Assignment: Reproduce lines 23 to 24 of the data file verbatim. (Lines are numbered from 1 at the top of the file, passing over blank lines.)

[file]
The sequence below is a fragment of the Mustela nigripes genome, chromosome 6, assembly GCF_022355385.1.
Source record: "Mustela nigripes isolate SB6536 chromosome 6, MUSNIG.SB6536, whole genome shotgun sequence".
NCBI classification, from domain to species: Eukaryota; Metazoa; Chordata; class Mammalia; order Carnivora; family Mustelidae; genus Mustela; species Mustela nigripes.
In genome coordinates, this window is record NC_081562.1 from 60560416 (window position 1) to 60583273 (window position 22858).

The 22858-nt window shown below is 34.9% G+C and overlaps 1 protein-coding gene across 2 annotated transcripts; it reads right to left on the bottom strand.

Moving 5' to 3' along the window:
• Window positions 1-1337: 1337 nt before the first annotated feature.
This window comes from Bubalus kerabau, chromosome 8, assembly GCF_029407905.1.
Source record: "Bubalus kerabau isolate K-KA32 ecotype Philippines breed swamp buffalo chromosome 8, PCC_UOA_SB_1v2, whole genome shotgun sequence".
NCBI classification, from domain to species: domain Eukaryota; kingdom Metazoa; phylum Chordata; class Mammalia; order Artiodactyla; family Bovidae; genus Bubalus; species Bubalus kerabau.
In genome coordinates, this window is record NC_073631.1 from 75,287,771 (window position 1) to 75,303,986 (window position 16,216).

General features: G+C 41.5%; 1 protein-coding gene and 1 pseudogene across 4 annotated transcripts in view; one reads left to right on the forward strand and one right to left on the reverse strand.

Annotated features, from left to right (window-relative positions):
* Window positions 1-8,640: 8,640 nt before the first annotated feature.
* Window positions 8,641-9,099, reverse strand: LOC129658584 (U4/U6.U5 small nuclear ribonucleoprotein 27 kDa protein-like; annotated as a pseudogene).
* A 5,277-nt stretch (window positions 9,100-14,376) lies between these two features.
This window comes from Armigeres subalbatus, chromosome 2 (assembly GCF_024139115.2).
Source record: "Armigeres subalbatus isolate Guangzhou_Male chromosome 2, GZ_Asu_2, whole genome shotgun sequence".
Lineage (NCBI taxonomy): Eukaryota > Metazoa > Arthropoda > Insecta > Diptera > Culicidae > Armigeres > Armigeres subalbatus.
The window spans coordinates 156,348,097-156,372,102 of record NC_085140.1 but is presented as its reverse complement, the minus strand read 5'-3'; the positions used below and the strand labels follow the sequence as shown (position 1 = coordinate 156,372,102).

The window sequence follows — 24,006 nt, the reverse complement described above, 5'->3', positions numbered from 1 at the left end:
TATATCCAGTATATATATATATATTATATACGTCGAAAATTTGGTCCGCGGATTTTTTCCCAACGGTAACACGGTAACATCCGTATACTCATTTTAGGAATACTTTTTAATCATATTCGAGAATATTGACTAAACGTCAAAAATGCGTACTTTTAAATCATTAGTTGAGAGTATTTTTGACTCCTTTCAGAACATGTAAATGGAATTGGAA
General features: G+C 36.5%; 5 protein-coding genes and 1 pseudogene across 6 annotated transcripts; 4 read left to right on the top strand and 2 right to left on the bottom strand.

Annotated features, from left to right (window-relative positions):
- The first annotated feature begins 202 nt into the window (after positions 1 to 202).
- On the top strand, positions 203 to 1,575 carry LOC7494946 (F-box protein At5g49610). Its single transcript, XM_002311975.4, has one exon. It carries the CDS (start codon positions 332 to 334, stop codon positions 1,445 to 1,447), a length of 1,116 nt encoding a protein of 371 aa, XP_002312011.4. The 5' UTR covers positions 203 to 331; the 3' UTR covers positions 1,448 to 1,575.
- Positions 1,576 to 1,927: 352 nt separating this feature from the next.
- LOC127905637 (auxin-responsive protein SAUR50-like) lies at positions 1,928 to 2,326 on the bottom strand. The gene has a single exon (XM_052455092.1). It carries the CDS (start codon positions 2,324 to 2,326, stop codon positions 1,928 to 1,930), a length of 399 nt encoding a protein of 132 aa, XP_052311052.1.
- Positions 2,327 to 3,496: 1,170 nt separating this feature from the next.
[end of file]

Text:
General features: G+C 36.5%; 5 protein-coding genes and 1 pseudogene across 6 annotated transcripts; 4 read left to right on the top strand and 2 right to left on the bottom strand.

Annotated features, from left to right (window-relative positions):